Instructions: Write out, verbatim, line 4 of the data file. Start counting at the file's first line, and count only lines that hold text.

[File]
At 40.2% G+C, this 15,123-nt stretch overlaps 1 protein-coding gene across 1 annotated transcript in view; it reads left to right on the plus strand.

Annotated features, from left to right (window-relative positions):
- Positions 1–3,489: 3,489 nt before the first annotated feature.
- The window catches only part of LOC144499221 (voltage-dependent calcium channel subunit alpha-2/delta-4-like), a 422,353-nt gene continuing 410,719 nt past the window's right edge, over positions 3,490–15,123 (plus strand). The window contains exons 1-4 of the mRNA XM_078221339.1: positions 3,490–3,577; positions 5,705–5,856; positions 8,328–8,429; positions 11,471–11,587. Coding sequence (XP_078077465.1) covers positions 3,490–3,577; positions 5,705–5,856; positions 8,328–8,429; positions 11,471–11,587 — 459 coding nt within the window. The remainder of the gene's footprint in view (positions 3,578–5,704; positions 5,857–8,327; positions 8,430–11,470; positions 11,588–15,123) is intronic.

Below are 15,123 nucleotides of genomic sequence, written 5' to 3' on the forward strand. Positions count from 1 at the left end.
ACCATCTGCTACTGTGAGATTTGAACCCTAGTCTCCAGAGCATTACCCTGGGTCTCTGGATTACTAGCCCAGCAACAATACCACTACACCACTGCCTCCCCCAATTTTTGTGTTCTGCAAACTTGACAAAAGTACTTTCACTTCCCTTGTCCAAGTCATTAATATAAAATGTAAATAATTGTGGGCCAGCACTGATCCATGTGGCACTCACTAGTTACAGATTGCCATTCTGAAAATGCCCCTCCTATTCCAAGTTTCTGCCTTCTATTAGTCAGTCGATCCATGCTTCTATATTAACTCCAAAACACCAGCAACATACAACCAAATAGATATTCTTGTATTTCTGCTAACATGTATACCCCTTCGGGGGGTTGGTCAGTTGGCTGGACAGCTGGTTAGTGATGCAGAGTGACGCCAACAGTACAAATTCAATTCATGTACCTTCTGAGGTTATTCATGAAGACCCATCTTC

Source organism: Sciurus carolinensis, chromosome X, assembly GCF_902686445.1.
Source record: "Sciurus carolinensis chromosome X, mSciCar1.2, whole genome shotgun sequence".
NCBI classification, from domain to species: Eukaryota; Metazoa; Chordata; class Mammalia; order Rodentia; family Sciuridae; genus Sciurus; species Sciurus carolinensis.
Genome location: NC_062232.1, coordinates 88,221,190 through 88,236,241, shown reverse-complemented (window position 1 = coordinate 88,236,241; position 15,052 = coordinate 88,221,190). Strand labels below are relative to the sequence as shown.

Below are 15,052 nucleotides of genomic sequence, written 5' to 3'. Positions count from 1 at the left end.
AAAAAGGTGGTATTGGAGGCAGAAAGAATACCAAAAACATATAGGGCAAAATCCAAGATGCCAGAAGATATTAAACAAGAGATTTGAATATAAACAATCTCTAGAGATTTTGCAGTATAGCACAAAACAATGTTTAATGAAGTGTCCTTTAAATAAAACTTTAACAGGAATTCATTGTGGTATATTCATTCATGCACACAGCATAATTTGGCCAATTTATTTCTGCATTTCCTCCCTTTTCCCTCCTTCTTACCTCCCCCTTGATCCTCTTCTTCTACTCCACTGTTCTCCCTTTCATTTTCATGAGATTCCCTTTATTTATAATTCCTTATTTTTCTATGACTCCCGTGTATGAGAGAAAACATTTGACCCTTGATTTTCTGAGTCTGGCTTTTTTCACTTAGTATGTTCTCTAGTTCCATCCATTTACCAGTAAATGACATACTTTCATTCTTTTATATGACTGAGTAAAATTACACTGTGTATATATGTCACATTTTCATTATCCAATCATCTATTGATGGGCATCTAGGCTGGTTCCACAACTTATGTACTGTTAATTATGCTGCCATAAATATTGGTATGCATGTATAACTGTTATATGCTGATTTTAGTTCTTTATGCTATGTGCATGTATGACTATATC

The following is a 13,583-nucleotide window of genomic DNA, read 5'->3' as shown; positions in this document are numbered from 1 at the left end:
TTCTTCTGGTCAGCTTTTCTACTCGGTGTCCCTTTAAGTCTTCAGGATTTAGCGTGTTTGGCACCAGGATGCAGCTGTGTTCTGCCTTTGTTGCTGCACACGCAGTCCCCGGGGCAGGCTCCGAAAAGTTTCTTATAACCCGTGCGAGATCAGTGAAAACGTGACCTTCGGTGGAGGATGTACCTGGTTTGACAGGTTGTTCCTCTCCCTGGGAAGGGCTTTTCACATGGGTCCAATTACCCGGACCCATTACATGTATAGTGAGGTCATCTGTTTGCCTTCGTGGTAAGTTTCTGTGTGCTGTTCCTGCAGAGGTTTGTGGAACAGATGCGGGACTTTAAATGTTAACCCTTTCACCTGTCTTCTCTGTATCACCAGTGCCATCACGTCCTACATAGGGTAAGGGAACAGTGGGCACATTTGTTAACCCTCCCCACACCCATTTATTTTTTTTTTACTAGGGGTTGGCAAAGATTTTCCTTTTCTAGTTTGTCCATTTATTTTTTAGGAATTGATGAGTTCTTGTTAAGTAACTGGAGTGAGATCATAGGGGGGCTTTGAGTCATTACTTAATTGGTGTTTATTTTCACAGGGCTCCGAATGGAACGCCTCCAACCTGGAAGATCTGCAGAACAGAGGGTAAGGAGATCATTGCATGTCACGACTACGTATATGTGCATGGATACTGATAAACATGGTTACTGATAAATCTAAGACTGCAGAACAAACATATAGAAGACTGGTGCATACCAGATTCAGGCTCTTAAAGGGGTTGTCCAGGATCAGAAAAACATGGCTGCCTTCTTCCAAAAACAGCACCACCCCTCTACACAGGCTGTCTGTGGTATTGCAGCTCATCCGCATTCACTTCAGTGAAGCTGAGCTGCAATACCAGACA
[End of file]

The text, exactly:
- The window catches only part of LOC144499221 (voltage-dependent calcium channel subunit alpha-2/delta-4-like), a 422,353-nt gene continuing 410,719 nt past the window's right edge, over positions 3,490–15,123 (plus strand). The window contains exons 1-4 of the mRNA XM_078221339.1: positions 3,490–3,577; positions 5,705–5,856; positions 8,328–8,429; positions 11,471–11,587. Coding sequence (XP_078077465.1) covers positions 3,490–3,577; positions 5,705–5,856; positions 8,328–8,429; positions 11,471–11,587 — 459 coding nt within the window. The remainder of the gene's footprint in view (positions 3,578–5,704; positions 5,857–8,327; positions 8,430–11,470; positions 11,588–15,123) is intronic.